“Sit down and write! Don’t wait for someone else’s permission or validation to create.”
Every year, the Writers’ League of Texas brings a faculty of close to thirty agents, editors, and other industry professionals to Austin for its Agents & Editors Conference. As we look ahead to the 24th Annual A&E Conference, taking place June 30–July 2, 2017, we’re happy to share Q&As with some of our faculty here.
An Interview with David Doerrer
David Doerrer is a graduate of New York University and worked at Sterling Lord Literistic and Houghton Mifflin Harcourt before joining Abrams Artists Agency in 2010. In addition to working with a growing list of writers, novelists, and Pulitzer Prize-winning journalists, he works with his colleagues at Abrams, “a full-service talent agency,” to create opportunities for his clients in other mediums and outlets. He’s on the look-out for big-hearted adult and YA fiction, and a wide range of narrative nonfiction, from science, sports, and pop-culture to memoir that atomizes large-scale change through a personal prism.
Scribe: How would you describe your personal approach to working with an author?
David Doerrer: Before I made the transition to agenting, I was in subsidiary rights, which is strictly a sales position. I switched gears because I wanted to play a greater role in the editorial development of projects—and still have a chance to sell them. So I tend to be very hands-on. I work with authors over the course of weeks, months, and in some cases years to get a proposal or manuscript just right.
Scribe: What do you look for in a debut author?
DD: I look for a compelling and confident voice. I find that a lot of debut authors get tripped up in trying to embroider every sentence and fitting all of their stored wisdom in one book. I love a well-crafted, flowery sentence, but it’s not everything. I look for first-time writers who unfurl their stories with assurance and patience.
Scribe: Do you think social media presence is critical for a successful writing career?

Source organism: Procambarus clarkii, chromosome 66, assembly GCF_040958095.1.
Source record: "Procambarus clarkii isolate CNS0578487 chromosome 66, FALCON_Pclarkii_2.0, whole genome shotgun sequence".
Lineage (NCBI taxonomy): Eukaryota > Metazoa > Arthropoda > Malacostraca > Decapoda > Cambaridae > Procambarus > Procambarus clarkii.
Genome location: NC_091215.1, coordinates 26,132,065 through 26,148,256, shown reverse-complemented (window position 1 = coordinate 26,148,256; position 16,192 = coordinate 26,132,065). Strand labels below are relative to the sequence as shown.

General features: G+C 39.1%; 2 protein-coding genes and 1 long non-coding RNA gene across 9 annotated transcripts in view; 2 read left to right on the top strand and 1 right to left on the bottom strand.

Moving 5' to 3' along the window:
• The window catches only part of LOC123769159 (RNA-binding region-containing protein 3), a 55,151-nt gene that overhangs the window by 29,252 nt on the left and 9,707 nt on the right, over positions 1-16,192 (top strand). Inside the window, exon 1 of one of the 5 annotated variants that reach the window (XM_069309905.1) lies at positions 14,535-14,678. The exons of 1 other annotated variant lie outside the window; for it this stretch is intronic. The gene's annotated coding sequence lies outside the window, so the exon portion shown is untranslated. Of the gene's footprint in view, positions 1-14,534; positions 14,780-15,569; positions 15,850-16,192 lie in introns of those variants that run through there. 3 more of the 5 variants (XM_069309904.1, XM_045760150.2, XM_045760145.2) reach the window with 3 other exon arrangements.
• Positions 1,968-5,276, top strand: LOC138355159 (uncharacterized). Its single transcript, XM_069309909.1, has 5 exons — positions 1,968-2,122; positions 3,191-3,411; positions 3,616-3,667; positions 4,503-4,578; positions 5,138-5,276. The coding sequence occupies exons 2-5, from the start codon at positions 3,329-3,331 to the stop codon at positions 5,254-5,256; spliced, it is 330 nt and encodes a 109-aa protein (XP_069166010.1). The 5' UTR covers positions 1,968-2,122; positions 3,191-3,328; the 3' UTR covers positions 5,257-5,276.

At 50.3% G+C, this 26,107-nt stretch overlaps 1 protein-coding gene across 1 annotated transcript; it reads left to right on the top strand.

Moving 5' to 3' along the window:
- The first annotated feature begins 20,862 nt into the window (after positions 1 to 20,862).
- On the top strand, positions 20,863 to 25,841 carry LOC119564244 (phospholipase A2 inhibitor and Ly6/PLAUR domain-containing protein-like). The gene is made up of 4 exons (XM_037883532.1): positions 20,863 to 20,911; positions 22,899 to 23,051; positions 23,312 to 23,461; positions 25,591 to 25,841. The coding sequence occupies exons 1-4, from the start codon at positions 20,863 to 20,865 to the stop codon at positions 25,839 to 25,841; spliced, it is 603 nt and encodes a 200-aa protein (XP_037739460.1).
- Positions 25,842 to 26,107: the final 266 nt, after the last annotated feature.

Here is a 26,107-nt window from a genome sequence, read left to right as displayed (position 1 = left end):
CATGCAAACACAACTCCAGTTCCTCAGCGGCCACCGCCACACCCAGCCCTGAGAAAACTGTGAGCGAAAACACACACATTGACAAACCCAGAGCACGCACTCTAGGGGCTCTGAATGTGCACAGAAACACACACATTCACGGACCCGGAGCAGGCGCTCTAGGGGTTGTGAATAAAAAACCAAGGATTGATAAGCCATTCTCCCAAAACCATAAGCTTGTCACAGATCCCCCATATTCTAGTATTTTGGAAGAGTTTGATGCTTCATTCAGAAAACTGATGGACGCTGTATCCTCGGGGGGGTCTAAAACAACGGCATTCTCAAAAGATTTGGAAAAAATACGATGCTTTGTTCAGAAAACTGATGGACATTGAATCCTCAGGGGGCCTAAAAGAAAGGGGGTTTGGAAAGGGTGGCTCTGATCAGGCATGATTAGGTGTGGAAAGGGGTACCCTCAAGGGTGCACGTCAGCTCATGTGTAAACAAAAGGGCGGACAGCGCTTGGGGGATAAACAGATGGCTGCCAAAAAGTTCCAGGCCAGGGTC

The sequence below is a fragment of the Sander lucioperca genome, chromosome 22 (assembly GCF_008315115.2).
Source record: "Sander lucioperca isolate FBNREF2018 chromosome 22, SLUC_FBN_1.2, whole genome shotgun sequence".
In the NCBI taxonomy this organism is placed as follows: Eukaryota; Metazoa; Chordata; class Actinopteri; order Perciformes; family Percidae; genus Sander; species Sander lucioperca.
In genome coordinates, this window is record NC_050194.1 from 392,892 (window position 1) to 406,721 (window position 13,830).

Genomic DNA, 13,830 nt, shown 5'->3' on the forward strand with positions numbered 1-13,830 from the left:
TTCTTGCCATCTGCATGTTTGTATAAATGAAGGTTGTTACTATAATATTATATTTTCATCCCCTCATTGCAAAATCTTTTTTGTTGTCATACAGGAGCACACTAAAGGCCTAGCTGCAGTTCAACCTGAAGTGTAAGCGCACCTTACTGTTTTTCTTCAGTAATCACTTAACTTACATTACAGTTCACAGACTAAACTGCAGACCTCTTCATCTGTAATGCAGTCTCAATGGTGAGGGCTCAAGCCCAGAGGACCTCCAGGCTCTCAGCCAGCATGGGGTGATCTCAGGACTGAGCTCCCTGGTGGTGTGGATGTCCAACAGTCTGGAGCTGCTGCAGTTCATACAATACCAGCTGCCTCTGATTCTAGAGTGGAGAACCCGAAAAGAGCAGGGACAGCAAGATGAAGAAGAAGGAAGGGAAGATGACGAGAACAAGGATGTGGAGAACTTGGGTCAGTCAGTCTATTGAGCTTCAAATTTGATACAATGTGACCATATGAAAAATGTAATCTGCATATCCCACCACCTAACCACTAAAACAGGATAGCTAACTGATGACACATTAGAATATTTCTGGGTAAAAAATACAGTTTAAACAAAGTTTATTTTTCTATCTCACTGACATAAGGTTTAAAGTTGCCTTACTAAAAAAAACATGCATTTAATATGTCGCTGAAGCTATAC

DD: Social media is no silver bullet for the unpredictability of the marketplace. That said, I advise all of the authors I work with to cultivate some kind of social media footprint. Facebook, Twitter, Instagram—these are unparalleled avenues for authors to find their fans and for their fans to find them.
Scribe: If you could give writers one piece of advice, what would it be?
DD: I realize this is not particularly profound, but I’d say: Sit down and write! Don’t wait for someone else’s permission or validation to create.
Scribe: Tell us about a project you took on because there was something special or unique about it, even though it wasn’t like projects you usually take on; or tell us about an exciting or proud moment in your career as an agent.
DD: Playing a role in the sale of the memoir by the first male professional athlete to come out as gay. That book saves lives.
Scribe: On your website, you give a wide-range of narrative nonfiction; can you highlight a few examples of recent narrative nonfiction publications to give readers get a better sense of what you’re looking for?
DD: I recently sold a nonfiction account of the citizen science movement told through the prism of one crusading family. I love books that anatomize large-scale social, political, and cultural change.
Click here for more information on the 2017 Agents & Editors Conference, a weekend long event in Austin, TX (June 30-July 2) that focuses on the craft of writing, the business of publishing, and building a literary community.